ASHA Names 2019 Media Award Winners

Association Recognizes News Outlets and Members for Outstanding Coverage and Outreach

August 26, 2019

(Rockville, MD) The American Speech-Language-Hearing Association (ASHA) has chosen 11 honorees for its 2019 Media Awards—seven media outlets and four ASHA member "Media Outreach Champions." ASHA will recognize them at its Convention this November in Orlando, Florida.

"We congratulate our award winners for their good work and the important role they have played helping us realize ASHA's vision of 'making effective communication, a human right, accessible and achievable for all,'" ASHA President Shari Robertson, PhD, CCC-SLP, said.

"Because of their efforts, the public is better educated about the ability to communicate—how to nurture and protect it; how and where to get help for it; and, of course, how the work of ASHA members can be the critical positive difference when problems arise. We are pleased to honor them."

2019 ASHA Media Award Winners

Print Media

The Washington Post: How to recognize if your child is speech delayed (and what to do to help) by Tamara Gane, published May 17, 2019. In the article, Gane identified multiple signs of communication disorders and urged parents to seek professional help if they recognize any of them.

Chicago Tribune: Choking leads to new diagnosis and treatment for people with swallowing disorders, published March 23, 2019. Robert McCoppin wrote about a breakthrough in dysphagia treatment along with the breadth of dangers that swallowing issues pose to those who live with dysphagia.

Consumer Reports: The Many Health Effects of Noise, How to Protect Your Hearing When Using Outdoor Power Equipment, and How to Get Used to Hearing Aids—all published between January and March of 2019. The comprehensive set of articles advises readers on maintaining and protecting hearing health.

Digital Media

Fatherly: For its June 7, 2019 piece about a viral video of a dad having a gibberish conversation with his infant son. Fatherly explained how the video set a good example of how parents can help develop their children's communication skills by engaging them in conversation.

Everyday Health: How Speech Therapy Can Help People With Aphasia Regain Communication Skills, published June 25, 2019. Among details about various treatments and recovery options for aphasia, the article highlighted modern augmentative and alternative communication solutions—tech tools that allow aphasia patients to communicate and practice speaking skills.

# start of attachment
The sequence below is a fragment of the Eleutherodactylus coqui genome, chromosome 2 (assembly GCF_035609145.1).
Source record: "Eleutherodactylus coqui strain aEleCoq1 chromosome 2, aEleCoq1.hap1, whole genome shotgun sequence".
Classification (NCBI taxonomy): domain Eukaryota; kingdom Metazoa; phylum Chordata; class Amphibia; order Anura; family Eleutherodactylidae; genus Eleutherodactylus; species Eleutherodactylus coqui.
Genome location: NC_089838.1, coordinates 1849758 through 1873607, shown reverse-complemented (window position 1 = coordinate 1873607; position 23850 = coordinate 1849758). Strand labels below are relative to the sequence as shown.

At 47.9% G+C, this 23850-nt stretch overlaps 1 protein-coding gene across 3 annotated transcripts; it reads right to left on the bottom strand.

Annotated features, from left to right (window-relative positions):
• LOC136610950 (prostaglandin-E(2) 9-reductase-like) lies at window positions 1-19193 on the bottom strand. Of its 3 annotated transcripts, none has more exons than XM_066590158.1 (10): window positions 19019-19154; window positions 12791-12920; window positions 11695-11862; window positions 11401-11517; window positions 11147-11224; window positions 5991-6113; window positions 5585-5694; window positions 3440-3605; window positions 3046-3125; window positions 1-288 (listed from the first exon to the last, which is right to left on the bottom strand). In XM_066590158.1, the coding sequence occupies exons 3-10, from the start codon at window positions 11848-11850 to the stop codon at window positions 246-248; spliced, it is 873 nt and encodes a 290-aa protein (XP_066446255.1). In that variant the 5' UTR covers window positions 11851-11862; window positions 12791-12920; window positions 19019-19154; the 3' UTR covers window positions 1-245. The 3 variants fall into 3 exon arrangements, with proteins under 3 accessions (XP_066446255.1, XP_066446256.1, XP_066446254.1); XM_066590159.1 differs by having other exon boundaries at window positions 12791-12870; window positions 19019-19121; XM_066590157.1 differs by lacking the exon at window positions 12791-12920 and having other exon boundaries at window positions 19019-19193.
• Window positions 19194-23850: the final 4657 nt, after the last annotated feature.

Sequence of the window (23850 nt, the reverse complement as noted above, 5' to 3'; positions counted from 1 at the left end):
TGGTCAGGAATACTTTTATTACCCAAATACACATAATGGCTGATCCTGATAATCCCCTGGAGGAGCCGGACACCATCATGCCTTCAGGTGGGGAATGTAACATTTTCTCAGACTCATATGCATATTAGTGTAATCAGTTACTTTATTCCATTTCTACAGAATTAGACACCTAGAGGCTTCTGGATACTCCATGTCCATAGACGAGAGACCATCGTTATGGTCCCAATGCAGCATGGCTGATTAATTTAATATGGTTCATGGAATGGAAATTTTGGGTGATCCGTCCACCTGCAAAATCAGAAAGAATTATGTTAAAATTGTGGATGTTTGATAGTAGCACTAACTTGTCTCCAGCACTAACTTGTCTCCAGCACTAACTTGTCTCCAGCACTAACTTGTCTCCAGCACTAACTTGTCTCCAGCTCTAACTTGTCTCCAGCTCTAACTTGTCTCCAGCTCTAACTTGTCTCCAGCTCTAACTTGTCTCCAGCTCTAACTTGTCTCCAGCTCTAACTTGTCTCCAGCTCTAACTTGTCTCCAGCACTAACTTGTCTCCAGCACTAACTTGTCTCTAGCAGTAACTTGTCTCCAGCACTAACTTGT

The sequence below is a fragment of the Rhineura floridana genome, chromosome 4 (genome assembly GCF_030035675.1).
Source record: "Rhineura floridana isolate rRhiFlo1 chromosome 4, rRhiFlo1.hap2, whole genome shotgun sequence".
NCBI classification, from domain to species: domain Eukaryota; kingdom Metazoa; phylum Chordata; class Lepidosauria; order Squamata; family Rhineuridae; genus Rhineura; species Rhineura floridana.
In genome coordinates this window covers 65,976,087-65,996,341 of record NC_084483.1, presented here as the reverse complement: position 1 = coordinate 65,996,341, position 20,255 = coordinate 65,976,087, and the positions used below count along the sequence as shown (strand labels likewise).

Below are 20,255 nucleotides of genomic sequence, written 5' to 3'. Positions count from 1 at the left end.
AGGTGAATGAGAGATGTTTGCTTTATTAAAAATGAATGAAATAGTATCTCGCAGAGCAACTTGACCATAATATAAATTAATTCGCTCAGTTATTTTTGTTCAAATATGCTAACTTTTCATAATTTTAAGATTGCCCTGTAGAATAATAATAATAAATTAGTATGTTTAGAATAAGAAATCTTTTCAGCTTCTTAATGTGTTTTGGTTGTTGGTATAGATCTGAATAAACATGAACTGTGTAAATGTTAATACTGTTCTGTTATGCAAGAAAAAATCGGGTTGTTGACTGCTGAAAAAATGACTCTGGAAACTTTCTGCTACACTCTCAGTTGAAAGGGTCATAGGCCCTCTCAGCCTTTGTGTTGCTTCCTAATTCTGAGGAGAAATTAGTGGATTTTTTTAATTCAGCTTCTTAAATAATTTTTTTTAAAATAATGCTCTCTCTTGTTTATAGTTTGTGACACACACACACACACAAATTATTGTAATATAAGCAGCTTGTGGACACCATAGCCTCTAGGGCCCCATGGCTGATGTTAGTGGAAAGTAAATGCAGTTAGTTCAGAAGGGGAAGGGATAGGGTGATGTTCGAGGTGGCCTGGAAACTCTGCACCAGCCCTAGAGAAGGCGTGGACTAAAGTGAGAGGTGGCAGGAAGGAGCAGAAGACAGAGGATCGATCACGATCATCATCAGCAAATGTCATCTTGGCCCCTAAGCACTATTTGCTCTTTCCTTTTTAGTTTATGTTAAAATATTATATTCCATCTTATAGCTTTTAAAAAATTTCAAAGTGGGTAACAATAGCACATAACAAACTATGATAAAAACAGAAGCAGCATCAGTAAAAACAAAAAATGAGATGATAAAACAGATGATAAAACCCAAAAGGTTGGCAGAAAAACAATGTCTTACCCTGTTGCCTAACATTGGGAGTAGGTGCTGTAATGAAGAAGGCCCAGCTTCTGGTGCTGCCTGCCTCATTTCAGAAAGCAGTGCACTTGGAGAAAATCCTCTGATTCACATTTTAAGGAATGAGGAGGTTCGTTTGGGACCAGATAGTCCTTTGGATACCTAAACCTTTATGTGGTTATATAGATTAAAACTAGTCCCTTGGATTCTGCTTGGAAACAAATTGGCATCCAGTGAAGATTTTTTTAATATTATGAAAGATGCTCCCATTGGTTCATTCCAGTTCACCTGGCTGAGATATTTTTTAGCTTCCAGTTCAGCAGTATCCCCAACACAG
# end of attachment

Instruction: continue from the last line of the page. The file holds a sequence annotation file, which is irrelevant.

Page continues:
Broadcast Media

NJ 101.5: For two broadcasts advising parents on safeguarding children's communication health. ASHA President Shari Robertson, PhD, CCC-SLP, spoke with the network on May 2, 2019, about the importance of addressing signs of communication disorders early in a child's development. Deborah Berndtson, AuD, CCC-A, ASHA Associate Director for Audiology Practices, was interviewed on June 16, 2019, about summer hazards to children's hearing and how to protect kids from them.

Minnesota Public Radio: For a June 25, 2019, broadcast on vocal training for transgender women. The segment explored the breadth of technical and social concerns that patients and speech-language pathologists navigate during voice modification.

2019 ASHA Member Media Outreach Champions

Ianthe Murad, ScD, CCC-A: Murad served as a media source for an ASHA national radio tour that helped launch public outreach for this year's Better Hearing & Speech Month. During the tour, Murad was able to serve a source for mainstream and Hispanic media alike because of her bilingual skills.

Vickie Tuten, AuD, CCC-A: Tuten has advised the public on hearing safety via the media regularly. In the past year, she was interviewed  by Consumer Reports for two hearing-related articles, one on treating hearing loss and another on protecting hearing from power equipment.

Rupal Patel, PhD, CCC-SLP: Patel has been a media source on various occasions over the years. Some of the more recent coverage has included an NPR story about how a person's voice shapes their identity, which is why she works to give nonverbal people who use voice synthesizers personalized options.

Bonnie Martin-Harris, PhD, CCC-SLP: Along with spending her career researching and treating dysphagia, Martin-Harris has served as a media source for several years. She has also been featured on the Story Wall of ASHA's Value of the CCCs campaign. This past year, Martin-Harris spoke with the Chicago Tribune about new developments in the diagnosis and treatment of persons with swallowing disorders.

About the American Speech-Language-Hearing Association (ASHA)
ASHA is the national professional, scientific, and credentialing association for 204,000 members and affiliates who are audiologists; speech-language pathologists; speech, language, and hearing scientists; audiology and speech-language pathology support personnel; and students. Audiologists specialize in preventing and assessing hearing and balance disorders as well as providing audiologic treatment, including hearing aids. Speech-language pathologists identify, assess, and treat speech and language problems, including swallowing disorders.


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